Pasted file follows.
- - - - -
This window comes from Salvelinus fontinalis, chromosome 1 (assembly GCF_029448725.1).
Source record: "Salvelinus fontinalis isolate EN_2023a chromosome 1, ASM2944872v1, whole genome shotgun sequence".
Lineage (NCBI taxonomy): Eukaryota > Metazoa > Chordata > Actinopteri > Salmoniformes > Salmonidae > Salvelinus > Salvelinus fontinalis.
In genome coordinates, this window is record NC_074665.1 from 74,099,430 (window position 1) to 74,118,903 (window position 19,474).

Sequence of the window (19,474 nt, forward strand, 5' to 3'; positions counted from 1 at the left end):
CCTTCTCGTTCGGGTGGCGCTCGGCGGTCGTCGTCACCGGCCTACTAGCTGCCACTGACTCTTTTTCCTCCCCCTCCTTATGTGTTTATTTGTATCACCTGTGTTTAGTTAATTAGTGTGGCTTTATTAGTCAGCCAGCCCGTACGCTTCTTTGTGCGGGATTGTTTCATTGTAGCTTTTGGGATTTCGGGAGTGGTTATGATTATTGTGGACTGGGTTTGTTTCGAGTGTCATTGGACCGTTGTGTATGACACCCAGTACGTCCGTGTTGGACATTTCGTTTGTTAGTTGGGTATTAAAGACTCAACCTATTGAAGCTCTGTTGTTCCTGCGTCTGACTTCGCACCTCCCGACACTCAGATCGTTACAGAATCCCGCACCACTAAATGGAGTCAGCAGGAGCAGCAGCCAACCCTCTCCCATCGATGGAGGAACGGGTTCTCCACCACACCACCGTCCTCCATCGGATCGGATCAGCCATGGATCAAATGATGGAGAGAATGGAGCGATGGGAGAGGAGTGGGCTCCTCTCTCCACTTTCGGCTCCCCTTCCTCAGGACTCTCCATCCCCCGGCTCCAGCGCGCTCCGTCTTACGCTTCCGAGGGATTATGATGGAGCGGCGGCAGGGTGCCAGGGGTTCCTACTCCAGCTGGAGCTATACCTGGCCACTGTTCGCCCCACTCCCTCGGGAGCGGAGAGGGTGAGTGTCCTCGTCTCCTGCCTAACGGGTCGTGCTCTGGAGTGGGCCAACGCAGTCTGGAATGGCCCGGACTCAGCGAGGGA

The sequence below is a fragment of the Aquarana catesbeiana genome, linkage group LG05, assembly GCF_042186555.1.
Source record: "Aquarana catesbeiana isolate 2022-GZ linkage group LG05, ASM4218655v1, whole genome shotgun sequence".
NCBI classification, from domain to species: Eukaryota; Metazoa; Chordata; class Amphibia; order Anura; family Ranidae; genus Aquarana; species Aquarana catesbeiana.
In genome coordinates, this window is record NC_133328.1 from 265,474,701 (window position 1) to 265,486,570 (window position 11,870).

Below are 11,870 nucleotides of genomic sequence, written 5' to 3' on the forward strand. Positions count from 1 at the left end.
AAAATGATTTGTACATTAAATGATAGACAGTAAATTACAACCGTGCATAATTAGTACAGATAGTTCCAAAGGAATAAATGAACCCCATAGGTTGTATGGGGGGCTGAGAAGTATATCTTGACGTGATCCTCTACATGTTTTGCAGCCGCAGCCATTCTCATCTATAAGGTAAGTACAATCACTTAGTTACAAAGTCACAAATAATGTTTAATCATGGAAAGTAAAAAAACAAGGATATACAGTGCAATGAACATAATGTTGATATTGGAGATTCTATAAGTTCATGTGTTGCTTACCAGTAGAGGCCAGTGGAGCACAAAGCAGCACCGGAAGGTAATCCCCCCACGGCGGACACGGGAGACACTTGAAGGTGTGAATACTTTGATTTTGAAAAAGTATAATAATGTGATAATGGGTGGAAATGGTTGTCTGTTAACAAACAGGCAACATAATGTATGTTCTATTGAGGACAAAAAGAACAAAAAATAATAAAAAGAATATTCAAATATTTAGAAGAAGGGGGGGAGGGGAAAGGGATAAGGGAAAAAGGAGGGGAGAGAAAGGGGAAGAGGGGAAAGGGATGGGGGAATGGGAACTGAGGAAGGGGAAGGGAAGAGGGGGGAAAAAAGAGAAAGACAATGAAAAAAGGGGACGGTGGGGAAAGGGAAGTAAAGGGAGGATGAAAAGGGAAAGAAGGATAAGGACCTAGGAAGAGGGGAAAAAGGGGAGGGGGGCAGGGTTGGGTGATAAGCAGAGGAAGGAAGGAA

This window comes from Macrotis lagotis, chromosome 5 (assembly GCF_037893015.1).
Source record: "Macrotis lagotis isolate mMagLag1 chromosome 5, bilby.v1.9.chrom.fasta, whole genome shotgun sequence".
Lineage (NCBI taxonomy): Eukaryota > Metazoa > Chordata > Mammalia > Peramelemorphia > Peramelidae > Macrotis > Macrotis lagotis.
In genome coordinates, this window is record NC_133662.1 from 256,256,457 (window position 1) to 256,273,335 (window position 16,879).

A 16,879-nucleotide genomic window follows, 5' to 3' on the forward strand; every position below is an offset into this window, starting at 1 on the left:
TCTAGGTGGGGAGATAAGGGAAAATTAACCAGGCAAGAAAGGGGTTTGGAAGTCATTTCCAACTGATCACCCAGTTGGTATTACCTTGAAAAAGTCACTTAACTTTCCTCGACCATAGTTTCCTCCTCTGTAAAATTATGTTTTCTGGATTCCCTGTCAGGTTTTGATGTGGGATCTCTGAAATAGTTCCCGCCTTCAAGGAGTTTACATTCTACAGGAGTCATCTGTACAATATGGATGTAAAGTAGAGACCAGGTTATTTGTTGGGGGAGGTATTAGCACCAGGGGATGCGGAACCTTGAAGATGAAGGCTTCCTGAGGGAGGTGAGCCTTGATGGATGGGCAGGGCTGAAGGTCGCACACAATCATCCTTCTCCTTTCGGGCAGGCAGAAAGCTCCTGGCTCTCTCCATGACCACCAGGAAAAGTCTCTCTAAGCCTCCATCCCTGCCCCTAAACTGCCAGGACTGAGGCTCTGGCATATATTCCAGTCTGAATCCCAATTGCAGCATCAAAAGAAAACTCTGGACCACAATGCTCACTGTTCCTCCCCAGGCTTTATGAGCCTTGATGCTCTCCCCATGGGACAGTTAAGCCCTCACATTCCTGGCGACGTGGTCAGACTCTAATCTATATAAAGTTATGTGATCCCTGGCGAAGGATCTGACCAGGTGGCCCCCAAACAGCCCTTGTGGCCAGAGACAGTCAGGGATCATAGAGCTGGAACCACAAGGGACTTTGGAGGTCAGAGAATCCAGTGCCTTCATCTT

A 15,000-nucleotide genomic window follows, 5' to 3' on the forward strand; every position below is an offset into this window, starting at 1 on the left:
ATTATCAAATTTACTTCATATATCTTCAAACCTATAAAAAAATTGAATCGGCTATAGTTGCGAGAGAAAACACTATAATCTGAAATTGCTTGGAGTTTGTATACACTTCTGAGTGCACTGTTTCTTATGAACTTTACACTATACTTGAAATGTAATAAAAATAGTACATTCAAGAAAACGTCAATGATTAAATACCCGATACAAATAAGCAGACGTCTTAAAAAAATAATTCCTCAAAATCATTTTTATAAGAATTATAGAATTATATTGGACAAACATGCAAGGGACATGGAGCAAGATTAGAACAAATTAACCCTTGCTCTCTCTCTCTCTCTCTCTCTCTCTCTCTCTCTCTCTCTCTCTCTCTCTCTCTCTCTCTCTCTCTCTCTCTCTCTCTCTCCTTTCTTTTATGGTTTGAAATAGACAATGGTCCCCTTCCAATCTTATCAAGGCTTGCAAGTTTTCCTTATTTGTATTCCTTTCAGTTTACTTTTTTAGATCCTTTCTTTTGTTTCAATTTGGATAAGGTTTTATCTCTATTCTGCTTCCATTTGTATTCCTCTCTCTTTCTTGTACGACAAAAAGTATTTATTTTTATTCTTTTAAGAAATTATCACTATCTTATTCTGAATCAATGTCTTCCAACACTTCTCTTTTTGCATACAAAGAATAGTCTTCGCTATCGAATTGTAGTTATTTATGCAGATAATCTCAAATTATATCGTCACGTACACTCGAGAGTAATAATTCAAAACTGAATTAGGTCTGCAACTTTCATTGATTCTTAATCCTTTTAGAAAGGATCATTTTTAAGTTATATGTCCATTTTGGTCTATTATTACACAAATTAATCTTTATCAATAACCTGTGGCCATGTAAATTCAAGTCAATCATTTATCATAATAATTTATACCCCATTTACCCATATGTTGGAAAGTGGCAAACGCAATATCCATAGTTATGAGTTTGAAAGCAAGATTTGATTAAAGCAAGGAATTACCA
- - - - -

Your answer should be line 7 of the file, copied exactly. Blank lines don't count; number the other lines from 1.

The sequence below is a fragment of the Aquarana catesbeiana genome, linkage group LG05, assembly GCF_042186555.1.